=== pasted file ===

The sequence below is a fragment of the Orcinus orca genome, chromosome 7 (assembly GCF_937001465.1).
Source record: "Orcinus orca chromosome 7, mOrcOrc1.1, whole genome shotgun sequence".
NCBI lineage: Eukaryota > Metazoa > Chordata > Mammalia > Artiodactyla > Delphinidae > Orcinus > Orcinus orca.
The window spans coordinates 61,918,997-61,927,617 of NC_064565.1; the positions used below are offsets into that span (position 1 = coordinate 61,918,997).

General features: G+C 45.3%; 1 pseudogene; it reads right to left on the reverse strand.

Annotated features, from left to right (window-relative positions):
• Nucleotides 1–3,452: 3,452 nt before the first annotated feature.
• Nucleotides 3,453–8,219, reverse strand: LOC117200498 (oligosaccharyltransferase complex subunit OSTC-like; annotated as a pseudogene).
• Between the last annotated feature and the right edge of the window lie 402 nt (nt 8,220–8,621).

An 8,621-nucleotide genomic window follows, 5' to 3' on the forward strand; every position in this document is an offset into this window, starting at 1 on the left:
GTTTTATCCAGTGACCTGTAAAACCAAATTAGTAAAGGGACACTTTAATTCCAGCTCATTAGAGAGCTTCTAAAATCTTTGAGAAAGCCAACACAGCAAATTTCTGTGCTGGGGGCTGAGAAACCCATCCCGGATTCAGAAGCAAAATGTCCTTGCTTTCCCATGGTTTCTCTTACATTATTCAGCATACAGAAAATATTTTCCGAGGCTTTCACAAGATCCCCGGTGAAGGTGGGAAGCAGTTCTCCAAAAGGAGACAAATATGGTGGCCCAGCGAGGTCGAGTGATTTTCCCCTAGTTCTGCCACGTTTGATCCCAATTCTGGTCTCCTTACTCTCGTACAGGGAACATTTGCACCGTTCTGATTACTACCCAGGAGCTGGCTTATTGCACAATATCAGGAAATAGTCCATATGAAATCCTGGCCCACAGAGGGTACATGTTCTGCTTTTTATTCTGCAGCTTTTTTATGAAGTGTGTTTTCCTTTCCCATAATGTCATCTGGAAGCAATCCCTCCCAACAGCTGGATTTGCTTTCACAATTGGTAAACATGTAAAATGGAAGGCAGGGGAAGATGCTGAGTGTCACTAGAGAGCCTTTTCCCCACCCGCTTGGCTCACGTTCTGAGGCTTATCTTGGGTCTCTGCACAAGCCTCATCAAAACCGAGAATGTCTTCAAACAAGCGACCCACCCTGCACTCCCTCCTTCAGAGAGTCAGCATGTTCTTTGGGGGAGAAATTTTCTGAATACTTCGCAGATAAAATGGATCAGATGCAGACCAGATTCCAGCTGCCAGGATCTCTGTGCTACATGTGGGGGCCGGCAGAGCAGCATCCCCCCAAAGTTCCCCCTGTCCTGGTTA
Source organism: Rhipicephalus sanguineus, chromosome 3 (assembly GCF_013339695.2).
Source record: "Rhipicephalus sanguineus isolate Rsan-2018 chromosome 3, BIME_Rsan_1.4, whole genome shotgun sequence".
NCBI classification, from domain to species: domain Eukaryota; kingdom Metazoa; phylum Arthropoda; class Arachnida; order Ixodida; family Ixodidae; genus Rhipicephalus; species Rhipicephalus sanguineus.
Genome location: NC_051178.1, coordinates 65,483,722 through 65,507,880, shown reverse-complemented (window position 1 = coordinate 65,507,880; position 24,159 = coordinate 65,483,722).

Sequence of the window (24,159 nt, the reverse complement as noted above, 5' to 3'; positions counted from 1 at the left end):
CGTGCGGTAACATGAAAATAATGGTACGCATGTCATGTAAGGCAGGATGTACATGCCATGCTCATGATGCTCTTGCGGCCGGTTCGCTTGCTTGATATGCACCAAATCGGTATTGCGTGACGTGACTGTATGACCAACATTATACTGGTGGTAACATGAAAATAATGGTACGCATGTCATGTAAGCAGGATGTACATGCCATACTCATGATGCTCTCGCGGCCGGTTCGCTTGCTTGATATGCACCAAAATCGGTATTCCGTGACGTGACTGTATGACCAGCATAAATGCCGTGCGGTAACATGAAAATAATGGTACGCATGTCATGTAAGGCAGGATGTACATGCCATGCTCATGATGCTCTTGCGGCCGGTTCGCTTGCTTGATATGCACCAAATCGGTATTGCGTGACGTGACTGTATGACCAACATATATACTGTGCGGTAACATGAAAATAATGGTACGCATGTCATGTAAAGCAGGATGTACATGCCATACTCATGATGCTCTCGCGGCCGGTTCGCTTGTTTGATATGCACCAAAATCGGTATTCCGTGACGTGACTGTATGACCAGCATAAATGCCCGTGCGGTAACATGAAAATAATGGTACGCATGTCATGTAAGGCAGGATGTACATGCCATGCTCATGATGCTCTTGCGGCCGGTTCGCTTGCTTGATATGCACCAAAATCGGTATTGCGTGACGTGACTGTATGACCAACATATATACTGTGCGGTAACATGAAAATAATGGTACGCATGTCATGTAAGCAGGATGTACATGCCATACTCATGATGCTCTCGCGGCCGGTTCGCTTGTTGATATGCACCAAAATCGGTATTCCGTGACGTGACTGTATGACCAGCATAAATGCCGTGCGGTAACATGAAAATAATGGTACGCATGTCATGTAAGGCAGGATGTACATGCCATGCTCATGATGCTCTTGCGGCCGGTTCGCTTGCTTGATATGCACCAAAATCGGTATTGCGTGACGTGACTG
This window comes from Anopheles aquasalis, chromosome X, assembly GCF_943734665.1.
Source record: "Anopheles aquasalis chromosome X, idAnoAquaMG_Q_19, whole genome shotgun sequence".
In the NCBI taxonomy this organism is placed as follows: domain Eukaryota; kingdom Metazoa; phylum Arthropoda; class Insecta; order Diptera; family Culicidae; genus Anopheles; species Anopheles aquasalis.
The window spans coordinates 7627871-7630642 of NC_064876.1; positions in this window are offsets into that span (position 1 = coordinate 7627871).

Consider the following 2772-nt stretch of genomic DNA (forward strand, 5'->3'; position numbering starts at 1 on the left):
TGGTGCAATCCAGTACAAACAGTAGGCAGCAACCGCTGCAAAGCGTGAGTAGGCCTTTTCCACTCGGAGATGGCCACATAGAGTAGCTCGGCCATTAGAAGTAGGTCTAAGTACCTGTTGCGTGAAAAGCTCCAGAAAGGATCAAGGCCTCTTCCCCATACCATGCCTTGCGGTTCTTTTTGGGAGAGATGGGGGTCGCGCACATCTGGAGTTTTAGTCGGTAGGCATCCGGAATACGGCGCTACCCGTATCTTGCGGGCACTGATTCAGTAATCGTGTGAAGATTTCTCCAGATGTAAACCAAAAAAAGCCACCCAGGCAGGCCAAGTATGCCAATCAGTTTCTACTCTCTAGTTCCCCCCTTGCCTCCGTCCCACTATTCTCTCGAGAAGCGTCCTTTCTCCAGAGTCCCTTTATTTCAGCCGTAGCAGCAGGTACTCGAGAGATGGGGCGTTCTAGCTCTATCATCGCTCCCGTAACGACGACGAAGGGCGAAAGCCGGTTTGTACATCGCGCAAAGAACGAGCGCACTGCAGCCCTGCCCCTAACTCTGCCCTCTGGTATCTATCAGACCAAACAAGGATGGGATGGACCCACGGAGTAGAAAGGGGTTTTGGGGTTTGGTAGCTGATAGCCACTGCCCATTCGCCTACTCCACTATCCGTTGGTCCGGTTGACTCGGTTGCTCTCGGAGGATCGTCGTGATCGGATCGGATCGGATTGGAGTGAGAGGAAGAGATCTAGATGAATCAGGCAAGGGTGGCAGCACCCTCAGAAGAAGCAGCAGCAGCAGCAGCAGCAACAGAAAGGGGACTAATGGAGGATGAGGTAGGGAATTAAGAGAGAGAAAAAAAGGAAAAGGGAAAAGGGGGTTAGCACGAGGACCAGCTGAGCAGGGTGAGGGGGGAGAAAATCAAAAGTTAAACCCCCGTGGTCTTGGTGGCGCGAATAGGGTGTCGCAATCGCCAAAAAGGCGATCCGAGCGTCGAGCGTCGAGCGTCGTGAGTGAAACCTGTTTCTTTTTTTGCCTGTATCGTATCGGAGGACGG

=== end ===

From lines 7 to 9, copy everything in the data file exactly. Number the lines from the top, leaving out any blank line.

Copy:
• Nucleotides 1–3,452: 3,452 nt before the first annotated feature.
• Nucleotides 3,453–8,219, reverse strand: LOC117200498 (oligosaccharyltransferase complex subunit OSTC-like; annotated as a pseudogene).
• Between the last annotated feature and the right edge of the window lie 402 nt (nt 8,220–8,621).